Regulated by Talk

Friday, July 16th, 2010

Middle-class-ification has made public opinion more perverse, Edward Banfield argues, and more important:

Half a century or more ago, the basis of city and state political power — and therefore, to a large extent, of national political power as well — was the machine. The bosses who ran it kept themselves in power by dispensing patronage and by trading in ethnic, sectional, and party loyalties, and therefore could pretty well disregard public opinion when it suited them to do so.

Middle- and upper-class-ification rendered this system obsolete and brought into being one in which the politician, in order to compete successfully for office, has to combine offers of benefits to classes of voters (homeowners, taxpayers, and so on) with appeals to general ideas and conceptions of the public interest. Whereas the old system had promised personal rewards, the new one promises social reforms.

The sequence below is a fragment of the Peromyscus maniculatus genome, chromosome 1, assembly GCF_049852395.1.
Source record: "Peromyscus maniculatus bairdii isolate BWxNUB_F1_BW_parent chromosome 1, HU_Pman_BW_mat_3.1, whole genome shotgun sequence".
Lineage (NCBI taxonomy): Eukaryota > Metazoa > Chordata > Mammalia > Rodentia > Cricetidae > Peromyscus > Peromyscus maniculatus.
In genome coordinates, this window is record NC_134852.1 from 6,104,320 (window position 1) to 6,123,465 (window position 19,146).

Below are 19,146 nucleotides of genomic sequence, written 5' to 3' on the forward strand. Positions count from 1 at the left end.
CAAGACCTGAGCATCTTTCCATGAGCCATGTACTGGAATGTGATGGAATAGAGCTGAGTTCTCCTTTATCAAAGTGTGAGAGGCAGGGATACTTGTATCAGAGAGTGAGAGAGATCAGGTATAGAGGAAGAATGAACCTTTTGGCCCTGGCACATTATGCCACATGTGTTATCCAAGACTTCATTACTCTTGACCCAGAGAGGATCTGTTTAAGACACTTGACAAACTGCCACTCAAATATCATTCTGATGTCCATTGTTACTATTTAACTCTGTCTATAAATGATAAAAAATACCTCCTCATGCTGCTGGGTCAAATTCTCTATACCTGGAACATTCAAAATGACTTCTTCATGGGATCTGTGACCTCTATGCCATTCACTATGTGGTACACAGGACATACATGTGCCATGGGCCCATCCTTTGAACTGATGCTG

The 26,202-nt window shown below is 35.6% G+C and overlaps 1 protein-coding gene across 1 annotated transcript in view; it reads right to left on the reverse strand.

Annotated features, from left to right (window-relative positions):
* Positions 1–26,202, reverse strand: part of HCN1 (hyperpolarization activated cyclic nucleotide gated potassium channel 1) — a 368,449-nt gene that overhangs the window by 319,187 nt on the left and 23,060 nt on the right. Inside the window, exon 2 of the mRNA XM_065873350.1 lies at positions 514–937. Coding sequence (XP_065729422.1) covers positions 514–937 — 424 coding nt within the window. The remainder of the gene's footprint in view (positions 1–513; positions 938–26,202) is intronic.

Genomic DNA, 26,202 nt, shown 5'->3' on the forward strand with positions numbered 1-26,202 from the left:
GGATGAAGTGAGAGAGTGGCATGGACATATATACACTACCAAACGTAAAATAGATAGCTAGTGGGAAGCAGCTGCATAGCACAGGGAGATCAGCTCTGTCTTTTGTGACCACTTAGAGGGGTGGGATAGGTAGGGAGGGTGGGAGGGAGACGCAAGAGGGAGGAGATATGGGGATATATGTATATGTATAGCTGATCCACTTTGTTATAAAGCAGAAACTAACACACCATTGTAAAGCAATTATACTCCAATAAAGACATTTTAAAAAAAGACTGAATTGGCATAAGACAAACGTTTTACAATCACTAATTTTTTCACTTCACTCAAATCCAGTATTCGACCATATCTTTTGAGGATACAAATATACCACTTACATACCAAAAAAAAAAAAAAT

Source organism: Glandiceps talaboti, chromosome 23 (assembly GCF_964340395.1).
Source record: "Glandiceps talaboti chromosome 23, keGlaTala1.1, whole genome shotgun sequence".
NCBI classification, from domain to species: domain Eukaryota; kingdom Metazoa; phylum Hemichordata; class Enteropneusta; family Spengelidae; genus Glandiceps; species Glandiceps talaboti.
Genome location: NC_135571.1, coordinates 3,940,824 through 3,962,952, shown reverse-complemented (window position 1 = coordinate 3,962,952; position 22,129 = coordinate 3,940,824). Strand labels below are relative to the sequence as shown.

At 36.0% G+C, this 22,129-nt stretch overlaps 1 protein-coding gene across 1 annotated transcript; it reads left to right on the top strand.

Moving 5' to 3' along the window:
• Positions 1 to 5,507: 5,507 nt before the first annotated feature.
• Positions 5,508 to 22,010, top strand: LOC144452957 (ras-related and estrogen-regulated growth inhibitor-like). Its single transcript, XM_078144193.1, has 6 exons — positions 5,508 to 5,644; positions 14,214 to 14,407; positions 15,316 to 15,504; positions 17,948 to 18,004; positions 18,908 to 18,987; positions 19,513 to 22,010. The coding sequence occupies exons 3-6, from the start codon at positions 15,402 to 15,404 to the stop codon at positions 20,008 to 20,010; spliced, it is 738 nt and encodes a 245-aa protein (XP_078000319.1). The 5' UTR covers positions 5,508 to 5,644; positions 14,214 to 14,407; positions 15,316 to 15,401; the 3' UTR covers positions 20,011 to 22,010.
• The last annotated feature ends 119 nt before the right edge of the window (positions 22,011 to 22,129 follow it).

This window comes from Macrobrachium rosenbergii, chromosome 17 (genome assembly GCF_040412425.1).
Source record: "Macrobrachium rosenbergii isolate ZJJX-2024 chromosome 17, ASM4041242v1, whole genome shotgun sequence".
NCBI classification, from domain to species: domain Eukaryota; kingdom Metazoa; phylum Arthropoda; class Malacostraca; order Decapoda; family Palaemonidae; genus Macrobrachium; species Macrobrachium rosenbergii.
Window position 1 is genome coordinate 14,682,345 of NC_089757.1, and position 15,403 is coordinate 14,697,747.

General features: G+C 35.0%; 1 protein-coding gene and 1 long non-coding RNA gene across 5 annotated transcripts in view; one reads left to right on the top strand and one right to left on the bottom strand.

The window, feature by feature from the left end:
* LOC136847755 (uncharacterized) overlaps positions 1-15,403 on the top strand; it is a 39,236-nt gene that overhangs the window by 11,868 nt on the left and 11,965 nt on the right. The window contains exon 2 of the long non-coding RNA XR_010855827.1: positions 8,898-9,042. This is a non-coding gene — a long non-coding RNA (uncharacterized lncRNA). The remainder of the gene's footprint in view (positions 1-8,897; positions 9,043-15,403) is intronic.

Accordingly, the smoke-filled room was replaced with the talk-filled one: “The amount of talk which is now expended on all subjects of human interest is something of which a previous age has had not the smallest conception,” E.L. Godkin remarked at the end of the last [19th] century, adding that “the affairs of nations and of men will be more and more regulated by talk.” But even Godkin, since he did not anticipate television, had not the smallest conception of the extent to which affairs would be regulated by talk in our day.

(From The Unheavenly City Revisited.)

Leave a Reply